Oscar 2007: Blanchett Double EW

how low key were things up at the Toronto Film Festival on Wednesday You could tell by looking at the evening's two Gala presentations at Roy Thomson Hall, always the main glitz showcase for films at the fest. The double feature included L'age Des Tenebres, Denys Arcand's followup to The Barbarian Invasions, and Blood Brothers, a Shanghai-set gangster movie set in the 1930s, directed by debut filmmaker Alexi Tan. Hardly the Witherspoon-Pitt-Clooney-studded showcases that played at Toronto just a few days earlier.

In other words, excepting attendees who bled maple-leaf red for international cinema, Wednesday was the first day folks could feel like they weren't really missing anything at the fest, and actually be right. But, since we wouldn't want you to miss out, here are the day's highlights.

Besides the aforementioned gala screenings, the only other big-deal premiere was the debut of I'm Not There, Todd Haynes' Bob Dylan sort-of-biopic that casts Cate Blanchett, Heath Ledger, Christian Bale, and Richard Gere as incarnations of the greatest musician of the 20th Century. Word on this one was so delightfully jumbled that, just as soon as you absorbed enough negative reaction on it to convince you to stay away, along came a woozy rave that convinced you to see it. (Perhaps it's too obvious to note that Dylan himself would probably have it no other way) The greatest consensus seemed to be that the Richard Gere section flails around the most, while Cate Blanchett playing the Don't Look Back-era Dylan is a likely Oscar contender.

At any rate, it looks like it'll be fun to watch what audiences, Dylanologists, and critics make of I'm Not There when it opens later this fall. As Todd Haynes put it on Wednesday afternoon, decoding Dylan used to be a national pastime, the likes of which according to Haynes, anyway we haven't seen since, not even in this gossipy age of celebrity-obsessed journalism. 'It wasn't just that his every step was followed and commented upon, like people experience today in the media,' Haynes told EW.com. 'But his every word and move were so analyzed and so carried the weight of meaning with a capital M. It's a whole other realm than even Britney Spears or Paris Hilton could fathom.'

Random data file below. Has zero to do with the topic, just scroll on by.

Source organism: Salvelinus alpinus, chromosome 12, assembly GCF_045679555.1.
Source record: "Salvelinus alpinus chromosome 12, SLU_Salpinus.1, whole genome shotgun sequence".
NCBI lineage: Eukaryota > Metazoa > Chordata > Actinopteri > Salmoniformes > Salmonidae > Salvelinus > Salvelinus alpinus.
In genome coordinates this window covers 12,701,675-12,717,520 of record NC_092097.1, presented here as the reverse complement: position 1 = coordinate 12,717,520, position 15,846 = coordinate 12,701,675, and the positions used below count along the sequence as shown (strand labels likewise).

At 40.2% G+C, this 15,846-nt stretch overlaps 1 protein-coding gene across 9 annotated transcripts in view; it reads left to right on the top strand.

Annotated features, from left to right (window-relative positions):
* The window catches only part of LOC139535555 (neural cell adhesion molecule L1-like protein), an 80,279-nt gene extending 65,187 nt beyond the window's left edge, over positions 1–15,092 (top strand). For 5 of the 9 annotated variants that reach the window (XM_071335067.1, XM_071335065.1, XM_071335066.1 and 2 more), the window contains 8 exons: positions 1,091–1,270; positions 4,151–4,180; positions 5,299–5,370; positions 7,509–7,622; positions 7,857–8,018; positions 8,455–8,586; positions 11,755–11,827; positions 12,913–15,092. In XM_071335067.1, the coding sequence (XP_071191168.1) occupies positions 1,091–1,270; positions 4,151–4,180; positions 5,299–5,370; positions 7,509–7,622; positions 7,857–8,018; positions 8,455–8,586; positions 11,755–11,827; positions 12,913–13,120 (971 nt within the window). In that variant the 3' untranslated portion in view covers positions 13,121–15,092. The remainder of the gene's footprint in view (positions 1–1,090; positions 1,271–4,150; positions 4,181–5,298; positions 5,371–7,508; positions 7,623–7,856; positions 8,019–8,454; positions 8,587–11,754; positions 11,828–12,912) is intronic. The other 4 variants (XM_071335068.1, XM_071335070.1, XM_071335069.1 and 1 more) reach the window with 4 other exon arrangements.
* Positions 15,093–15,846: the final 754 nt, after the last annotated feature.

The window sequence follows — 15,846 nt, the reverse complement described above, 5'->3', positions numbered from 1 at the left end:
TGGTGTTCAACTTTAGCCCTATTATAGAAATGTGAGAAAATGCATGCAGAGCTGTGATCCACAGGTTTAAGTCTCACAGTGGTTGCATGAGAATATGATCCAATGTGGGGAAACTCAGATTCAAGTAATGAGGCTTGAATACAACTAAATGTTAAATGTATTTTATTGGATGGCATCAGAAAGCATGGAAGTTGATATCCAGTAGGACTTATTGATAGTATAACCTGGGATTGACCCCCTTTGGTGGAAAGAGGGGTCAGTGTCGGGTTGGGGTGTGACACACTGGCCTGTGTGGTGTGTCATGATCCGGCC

On Tuesday night, Phil Donahue presented Body of War, a documentary he self-financed and codirected (with Ellen Spiro) about Tomas Young, a twentysomething soldier who was serving his first week in Iraq when got paralyzed by a bullet to the spine. Capped off with an acoustic performance by Eddie Vedder (who wrote protest songs expressly for the film's soundtrack), the screening was powerful, a vivid window onto a wounded vet's world. As Donahue told EW.com, 'I really do passionately believe, that [the Iraq war] was a massive foreign policy blunder that is going to rattle around the consciousness of my nation for this century.'

But while Donahue, Spiro, and Young took part in press interviews, their reps were trying to find a theatrical distributor for their movie. Nonetheless, Donahue who, incidentally, doesn't look a day older than he did when he left his daytime talk show a decade ago considers himself 'still young and nave enough' to be optimistic. 'We don't think it's absurd to believe that our film, which we understand is not Little Miss Sunshine, will achieve a live audience that would even reach Hail Mary! commercial success,' he said. 'We think that's a possibility. We think we're different.' Additional reporting by Adam B. Vary